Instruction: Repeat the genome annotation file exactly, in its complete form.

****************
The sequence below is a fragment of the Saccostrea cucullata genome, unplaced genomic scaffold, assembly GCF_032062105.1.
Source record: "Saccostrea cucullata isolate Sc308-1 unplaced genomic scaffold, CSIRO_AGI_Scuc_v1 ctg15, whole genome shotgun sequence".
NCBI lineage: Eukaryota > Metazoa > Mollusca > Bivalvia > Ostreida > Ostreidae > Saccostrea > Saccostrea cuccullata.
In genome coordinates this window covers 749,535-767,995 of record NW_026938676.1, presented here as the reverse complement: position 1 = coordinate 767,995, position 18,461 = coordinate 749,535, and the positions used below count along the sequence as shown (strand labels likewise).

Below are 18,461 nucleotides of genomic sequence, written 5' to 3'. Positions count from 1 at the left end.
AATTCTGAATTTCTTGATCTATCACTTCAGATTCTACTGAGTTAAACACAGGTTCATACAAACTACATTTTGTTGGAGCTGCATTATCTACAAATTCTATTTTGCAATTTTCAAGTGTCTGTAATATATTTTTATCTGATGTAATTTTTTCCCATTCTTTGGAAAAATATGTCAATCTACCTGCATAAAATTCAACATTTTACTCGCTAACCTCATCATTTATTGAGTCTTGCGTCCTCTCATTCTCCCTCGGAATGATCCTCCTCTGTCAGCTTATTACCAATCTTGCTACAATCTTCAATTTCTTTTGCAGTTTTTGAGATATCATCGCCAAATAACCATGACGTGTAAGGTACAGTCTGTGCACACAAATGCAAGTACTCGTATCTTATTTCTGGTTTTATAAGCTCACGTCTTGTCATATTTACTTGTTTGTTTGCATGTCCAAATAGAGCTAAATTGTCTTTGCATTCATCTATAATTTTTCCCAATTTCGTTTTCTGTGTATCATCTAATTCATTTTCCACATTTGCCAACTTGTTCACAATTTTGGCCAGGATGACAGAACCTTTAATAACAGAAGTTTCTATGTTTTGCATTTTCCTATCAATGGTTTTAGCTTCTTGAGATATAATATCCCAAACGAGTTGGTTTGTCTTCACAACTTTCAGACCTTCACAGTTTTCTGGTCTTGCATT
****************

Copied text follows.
The sequence below is a fragment of the Saccostrea cucullata genome, unplaced genomic scaffold, assembly GCF_032062105.1.
Source record: "Saccostrea cucullata isolate Sc308-1 unplaced genomic scaffold, CSIRO_AGI_Scuc_v1 ctg15, whole genome shotgun sequence".
NCBI lineage: Eukaryota > Metazoa > Mollusca > Bivalvia > Ostreida > Ostreidae > Saccostrea > Saccostrea cuccullata.
In genome coordinates this window covers 749,535-767,995 of record NW_026938676.1, presented here as the reverse complement: position 1 = coordinate 767,995, position 18,461 = coordinate 749,535, and the positions used below count along the sequence as shown (strand labels likewise).

Below are 18,461 nucleotides of genomic sequence, written 5' to 3'. Positions count from 1 at the left end.
AATTCTGAATTTCTTGATCTATCACTTCAGATTCTACTGAGTTAAACACAGGTTCATACAAACTACATTTTGTTGGAGCTGCATTATCTACAAATTCTATTTTGCAATTTTCAAGTGTCTGTAATATATTTTTATCTGATGTAATTTTTTCCCATTCTTTGGAAAAATATGTCAATCTACCTGCATAAAATTCAACATTTTACTCGCTAACCTCATCATTTATTGAGTCTTGCGTCCTCTCATTCTCCCTCGGAATGATCCTCCTCTGTCAGCTTATTACCAATCTTGCTACAATCTTCAATTTCTTTTGCAGTTTTTGAGATATCATCGCCAAATAACCATGACGTGTAAGGTACAGTCTGTGCACACAAATGCAAGTACTCGTATCTTATTTCTGGTTTTATAAGCTCACGTCTTGTCATATTTACTTGTTTGTTTGCATGTCCAAATAGAGCTAAATTGTCTTTGCATTCATCTATAATTTTTCCCAATTTCGTTTTCTGTGTATCATCTAATTCATTTTCCACATTTGCCAACTTGTTCACAATTTTGGCCAGGATGACAGAACCTTTAATAACAGAAGTTTCTATGTTTTGCATTTTCCTATCAATGGTTTTAGCTTCTTGAGATATAATATCCCAAACGAGTTGGTTTGTCTTCACAACTTTCAGACCTTCACAGTTTTCTGGTCTTGCATT